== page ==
CDC Extends 'No Sail Order' Indefinitely For All Cruise Ships — Here's What You Need to Know

According to the CDC, there are approximately 100 cruise ships still at sea off the East Coast, West Coast and Gulf Coast of the U.S.

drone shows the cruise ship Coral Princess
Photo: Joe Raedle/Getty Images

Cruise-lovers should prepare to spend a little more time ashore, as the Centers for Disease Control and Prevention announced on Thursday that they would be extending their No Sail Order indefinitely for all cruise ships amid the novel coronavirus (COVID-19) pandemic.

The new order states that cruise lines will not be allowed to disembark passengers at any U.S. port of call without direction from the U.S. Coast Guard, in consultation with the CDC, HHS and other government bodies.

Despite the earlier No Sail Order and the Cruise Lines International Association’s decision to suspend all cruise ship operations on March 13, the CDC says that there are approximately 100 cruise ships still at sea off the East Coast, West Coast and Gulf Coast of the U.S., with nearly 80,000 crew members on board

At least 10 ships have reported that they have passengers and/or crew on board who have tested positive for coronavirus or have exhibited symptoms in the past few weeks.

Luis Acosta/Getty

The updated mandate follows the CDC’s first No Sail Order, which was issued on March 14 and was intended to stay in place for 30 days.

The current order will impact cruise lines indefinitely, indicating that no cruise ships will be allowed in or out of the U.S. until one of three things happens: 1) The Secretary of Health and Human Services’ declaration that the coronavirus is a public health emergency expires, 2) The CDC director rescinds or modifies the order in accordance with public health considerations, or 3) 100 days have passed since the date of the order’s publication in the Federal Register.

CDC Director Robert Redfield said in a press release that the agency is “working with the cruise line industry to address the health and safety of crew at sea as well as communities surrounding U.S. cruise ship points of entry.”

He added, “The measures we are taking today to stop the spread of COVID-19 are necessary to protect Americans, and we will continue to provide critical public health guidance to the industry to limit the impacts of COVID-19 on its workforce throughout the remainder of this pandemic.”

Since the beginning of the global spread of COVID-19, several cruise ships have seen severe — and deadly — outbreaks of the virus.

The Diamond Princess cruise ship was quarantined off Yokohama, Japan, for weeks in February with sick passengers on board. A total of 621 people eventually tested positive. According to Reuters, seven former passengers have now died. Some of the infected passengers from that ship have since become among the first to take part in a coronavirus drug trial.

A second ship, the Grand Princess, was quarantined off San Francisco after 21 people on board tested positive for the illness in March. That ship eventually docked in the port of Oakland and those on board quarantined on land.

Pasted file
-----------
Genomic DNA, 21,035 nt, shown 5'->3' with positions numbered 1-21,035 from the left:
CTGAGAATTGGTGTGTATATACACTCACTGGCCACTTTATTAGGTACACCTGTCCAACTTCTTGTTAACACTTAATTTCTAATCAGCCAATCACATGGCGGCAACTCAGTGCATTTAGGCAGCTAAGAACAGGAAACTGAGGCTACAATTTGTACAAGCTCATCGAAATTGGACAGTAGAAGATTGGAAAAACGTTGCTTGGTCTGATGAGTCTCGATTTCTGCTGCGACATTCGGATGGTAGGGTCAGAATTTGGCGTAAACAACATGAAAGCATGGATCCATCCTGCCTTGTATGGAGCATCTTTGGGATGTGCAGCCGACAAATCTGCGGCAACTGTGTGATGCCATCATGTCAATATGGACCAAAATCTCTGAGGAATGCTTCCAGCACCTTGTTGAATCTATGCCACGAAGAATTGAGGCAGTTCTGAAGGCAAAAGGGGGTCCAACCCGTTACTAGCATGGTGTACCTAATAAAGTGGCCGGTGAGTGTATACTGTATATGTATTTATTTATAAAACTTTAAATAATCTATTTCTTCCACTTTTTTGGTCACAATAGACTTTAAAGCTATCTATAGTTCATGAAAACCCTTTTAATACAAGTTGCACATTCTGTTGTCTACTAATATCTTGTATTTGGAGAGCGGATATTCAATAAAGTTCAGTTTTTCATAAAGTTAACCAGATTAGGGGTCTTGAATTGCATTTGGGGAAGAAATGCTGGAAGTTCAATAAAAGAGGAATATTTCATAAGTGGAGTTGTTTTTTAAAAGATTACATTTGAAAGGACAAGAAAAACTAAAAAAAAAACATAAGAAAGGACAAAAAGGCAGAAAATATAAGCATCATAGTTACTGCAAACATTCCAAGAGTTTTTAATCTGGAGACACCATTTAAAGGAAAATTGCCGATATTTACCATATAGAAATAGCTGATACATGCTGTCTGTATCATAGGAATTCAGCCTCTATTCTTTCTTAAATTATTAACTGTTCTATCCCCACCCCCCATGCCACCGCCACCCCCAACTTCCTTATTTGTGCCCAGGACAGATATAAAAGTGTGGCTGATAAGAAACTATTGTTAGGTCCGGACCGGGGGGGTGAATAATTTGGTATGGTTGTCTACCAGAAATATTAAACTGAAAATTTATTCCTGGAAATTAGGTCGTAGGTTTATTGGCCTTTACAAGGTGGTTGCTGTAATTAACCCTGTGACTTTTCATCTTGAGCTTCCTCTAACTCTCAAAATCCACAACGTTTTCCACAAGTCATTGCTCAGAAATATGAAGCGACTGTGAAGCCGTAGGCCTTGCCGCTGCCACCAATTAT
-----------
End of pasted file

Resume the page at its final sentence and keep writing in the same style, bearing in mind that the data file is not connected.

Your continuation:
More recently, Holland America reported 4 dead and 233 ill on two of its ships heading for Ft. Lauderdale as of March 27, after being turned away from ports in South America.

Luis Acosta/Getty
Luis Acosta/Getty

On April 3, one person died on a Celebrity Cruise ship and two people were air lifted off a Royal Caribbean ship, both near Florida.

“Cruise ships are incubators,” according to infectious disease expert Dr. William Haseltine. “Everybody’s close together, packed in all the time. One person gets sick, a lot of them get sick. It’s a very unfavorable environment for disease transmission.”

Have a cruise planned this season and want to get your money back?

While it varies by cruise line, many companies are now offering two refund options for those who have a cruise booked during the suspension: a 100 percent cash refund, or the option to put the value paid towards a future cruise, with added incentives in the form of on-board credits.

Norwegian Cruise Line, for example, is giving passengers up to 150 percent of the original cost of their trip in future cruise credits. Carnival Cruise Line is offering 100 percent of the original payment plus up to $600 in future cruise credit for those who don’t cancel.

For those who simply want their money back asap, check the newest cancellation policy in place on the cruise line’s website — many have been updating policies frequently amid the pandemic to make them more flexible.

For canceled sailings, most companies currently have a refund request form handy on their website.

Here are the most updated cancellation policies for Viking Cruises, Princess Cruises, Royal Caribbean Cruises, Celebrity Cruises, Norwegian Cruise Line, Carnival Cruise Line and Costa Cruises.

As information about the coronavirus pandemic rapidly changes, PEOPLE is committed to providing the most recent data in our coverage. Some of the information in this story may have changed after publication. For the latest on COVID-19, readers are encouraged to use online resources from CDC, WHO, and local public health departments. To help provide doctors and nurses on the front lines with life-saving medical resources, donate to Direct Relief here.

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